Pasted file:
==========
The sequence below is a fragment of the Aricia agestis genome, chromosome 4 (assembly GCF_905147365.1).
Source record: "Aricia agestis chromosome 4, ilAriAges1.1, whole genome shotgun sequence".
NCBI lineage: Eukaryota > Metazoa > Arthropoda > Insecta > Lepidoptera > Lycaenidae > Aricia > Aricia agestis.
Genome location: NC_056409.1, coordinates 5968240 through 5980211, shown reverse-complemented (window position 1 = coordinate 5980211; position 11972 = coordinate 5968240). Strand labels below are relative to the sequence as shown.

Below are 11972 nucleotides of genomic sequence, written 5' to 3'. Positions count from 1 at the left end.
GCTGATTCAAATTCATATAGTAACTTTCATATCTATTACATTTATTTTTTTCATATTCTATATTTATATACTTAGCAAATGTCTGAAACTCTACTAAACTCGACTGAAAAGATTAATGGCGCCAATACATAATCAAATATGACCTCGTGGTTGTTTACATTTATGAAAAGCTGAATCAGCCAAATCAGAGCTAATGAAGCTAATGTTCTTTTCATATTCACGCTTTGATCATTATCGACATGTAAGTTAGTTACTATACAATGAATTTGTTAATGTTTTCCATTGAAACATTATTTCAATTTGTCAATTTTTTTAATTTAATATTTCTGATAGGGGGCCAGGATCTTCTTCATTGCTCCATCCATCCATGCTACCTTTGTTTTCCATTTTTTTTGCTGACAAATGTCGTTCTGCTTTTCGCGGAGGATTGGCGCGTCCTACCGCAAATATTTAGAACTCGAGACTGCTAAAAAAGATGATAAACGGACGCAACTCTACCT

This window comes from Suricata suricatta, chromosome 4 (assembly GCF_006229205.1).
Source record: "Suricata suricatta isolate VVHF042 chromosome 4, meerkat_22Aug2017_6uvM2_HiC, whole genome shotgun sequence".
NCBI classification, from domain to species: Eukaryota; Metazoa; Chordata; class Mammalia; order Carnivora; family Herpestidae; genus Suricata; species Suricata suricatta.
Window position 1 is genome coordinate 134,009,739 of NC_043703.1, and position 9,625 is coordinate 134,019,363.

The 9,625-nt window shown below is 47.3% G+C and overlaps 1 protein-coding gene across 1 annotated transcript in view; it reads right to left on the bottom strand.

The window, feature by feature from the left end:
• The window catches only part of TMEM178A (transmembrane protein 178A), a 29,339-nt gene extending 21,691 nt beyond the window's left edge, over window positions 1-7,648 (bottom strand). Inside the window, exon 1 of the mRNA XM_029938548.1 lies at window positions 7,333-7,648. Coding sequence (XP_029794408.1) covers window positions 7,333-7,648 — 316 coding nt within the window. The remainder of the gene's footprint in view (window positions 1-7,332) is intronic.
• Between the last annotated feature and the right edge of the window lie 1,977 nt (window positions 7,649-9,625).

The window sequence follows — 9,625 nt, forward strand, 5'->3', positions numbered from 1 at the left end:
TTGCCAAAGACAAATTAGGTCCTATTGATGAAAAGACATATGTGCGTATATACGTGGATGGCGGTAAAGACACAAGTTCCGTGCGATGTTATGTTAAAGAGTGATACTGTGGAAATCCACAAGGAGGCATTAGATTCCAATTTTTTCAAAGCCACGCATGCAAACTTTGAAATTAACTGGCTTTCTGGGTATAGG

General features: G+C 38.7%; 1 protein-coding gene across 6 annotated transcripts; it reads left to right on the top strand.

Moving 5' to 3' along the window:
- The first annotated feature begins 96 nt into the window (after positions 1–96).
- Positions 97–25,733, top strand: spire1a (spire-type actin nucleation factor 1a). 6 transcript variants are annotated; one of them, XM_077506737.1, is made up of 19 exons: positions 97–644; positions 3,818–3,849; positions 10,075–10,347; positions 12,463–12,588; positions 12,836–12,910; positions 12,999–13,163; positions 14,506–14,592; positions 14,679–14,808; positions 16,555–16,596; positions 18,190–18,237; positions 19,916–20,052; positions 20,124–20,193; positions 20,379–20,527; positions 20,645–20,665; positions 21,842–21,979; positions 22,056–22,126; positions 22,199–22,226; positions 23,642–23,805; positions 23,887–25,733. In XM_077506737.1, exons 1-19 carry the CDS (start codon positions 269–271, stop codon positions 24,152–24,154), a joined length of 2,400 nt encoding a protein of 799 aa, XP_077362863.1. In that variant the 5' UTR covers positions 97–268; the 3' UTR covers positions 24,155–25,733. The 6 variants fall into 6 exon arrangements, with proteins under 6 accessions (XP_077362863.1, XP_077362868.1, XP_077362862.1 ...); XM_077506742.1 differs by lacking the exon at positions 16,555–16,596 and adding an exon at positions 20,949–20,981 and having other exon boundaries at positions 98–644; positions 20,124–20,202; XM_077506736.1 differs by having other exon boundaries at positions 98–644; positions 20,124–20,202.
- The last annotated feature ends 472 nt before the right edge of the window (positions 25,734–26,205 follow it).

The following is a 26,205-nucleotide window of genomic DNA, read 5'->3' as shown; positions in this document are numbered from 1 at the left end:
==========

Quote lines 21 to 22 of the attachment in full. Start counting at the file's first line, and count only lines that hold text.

- The last annotated feature ends 472 nt before the right edge of the window (positions 25,734–26,205 follow it).

The following is a 26,205-nucleotide window of genomic DNA, read 5'->3' as shown; positions in this document are numbered from 1 at the left end: